1 (To the chief Musician upon Shoshannim, A Psalm of David.) Save me, O God; for the waters are come in unto my soul.
2 I sink in deep mire, where there is no standing: I am come into deep waters, where the floods overflow me.
3 I am weary of my crying: my throat is dried: mine eyes fail while I wait for my God.
4 They that hate me without a cause are more than the hairs of mine head: they that would destroy me, being mine enemies wrongfully, are mighty: then I restored that which I took not away.
5 O God, thou knowest my foolishness; and my sins are not hid from thee.
6 Let not them that wait on thee, O Lord GOD of hosts, be ashamed for my sake: let not those that seek thee be confounded for my sake, O God of Israel.
7 Because for thy sake I have borne reproach; shame hath covered my face.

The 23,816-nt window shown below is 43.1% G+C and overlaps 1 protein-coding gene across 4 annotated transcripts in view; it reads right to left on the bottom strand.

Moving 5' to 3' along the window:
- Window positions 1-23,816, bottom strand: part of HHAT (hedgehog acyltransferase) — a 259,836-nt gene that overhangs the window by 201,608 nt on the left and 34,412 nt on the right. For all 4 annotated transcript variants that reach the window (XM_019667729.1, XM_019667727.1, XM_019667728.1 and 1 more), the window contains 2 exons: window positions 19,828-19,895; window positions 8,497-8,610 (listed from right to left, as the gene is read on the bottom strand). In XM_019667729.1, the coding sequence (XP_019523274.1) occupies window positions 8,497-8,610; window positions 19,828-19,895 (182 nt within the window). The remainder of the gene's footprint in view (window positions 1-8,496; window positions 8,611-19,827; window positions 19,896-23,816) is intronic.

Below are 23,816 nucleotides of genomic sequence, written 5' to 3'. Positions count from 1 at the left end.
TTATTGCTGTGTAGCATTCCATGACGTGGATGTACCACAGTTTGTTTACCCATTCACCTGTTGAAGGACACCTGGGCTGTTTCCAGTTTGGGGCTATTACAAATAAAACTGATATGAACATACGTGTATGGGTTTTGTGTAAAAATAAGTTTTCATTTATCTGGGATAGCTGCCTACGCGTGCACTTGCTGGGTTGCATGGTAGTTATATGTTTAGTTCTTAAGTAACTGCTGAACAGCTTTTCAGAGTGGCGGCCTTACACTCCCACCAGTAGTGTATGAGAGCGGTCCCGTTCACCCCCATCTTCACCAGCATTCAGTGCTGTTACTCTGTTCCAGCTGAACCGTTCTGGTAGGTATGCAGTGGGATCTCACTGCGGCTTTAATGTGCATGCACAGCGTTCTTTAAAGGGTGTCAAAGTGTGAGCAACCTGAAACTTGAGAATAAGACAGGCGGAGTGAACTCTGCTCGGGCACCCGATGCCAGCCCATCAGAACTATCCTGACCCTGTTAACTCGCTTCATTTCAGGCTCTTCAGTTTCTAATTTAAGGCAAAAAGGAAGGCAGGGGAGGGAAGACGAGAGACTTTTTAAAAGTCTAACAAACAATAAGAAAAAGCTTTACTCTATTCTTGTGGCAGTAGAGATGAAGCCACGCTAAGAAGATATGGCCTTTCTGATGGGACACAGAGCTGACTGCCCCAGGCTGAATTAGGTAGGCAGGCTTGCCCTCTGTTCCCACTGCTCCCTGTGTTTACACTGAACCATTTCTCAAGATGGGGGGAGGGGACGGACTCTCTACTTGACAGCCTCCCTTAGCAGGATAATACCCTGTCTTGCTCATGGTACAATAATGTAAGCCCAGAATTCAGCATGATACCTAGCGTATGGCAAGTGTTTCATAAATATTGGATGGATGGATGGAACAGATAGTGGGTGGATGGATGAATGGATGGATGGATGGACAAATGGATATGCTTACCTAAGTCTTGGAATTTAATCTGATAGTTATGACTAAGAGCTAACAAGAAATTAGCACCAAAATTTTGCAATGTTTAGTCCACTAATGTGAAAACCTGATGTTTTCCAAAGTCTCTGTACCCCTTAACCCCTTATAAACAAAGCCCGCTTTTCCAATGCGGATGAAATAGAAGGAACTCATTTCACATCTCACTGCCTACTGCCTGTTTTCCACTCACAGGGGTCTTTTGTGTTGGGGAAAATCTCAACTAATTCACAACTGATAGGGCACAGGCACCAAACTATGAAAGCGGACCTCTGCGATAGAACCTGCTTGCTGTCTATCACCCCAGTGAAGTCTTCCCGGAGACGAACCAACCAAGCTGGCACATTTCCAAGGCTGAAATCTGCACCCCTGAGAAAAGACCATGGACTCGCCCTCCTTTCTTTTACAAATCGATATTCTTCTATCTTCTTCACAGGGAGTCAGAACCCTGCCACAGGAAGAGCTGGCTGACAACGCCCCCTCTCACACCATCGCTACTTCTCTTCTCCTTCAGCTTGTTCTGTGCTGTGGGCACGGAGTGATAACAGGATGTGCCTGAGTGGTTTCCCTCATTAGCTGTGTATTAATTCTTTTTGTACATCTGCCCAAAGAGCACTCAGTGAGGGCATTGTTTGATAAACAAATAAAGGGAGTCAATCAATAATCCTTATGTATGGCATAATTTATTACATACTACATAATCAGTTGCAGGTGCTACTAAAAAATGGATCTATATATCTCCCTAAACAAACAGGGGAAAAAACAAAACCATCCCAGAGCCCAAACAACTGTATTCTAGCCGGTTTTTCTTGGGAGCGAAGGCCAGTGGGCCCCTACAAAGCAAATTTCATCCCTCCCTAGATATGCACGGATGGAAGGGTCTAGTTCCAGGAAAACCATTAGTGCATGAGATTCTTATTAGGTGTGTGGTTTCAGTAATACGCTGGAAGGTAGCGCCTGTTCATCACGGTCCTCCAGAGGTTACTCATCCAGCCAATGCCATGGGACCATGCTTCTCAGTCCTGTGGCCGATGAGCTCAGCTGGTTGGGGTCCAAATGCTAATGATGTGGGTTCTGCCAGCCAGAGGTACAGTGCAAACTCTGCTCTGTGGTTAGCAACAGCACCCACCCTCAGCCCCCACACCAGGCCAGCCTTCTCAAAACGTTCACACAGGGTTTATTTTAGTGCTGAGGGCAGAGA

8 I am become a stranger unto my brethren, and an alien unto my mother's children.
9 For the zeal of thine house hath eaten me up; and the reproaches of them that reproached thee are fallen upon me.
10 When I wept, and chastened my soul with fasting, that was to my reproach.
11 I made sackcloth also my garment; and I became a proverb to them.
12 They that sit in the gate speak against me; and I was the song of the drunkards.
13 But as for me, my prayer is unto thee, O LORD, in an acceptable time: O God, in the multitude of thy mercy hear me, in the truth of thy salvation.
14 Deliver me out of the mire, and let me not sink: let me be delivered from them that hate me, and out of the deep waters.
15 Let not the waterflood overflow me, neither let the deep swallow me up, and let not the pit shut her mouth upon me.
16 Hear me, O LORD; for thy lovingkindness is good: turn unto me according to the multitude of thy tender mercies.
17 And hide not thy face from thy servant; for I am in trouble: hear me speedily.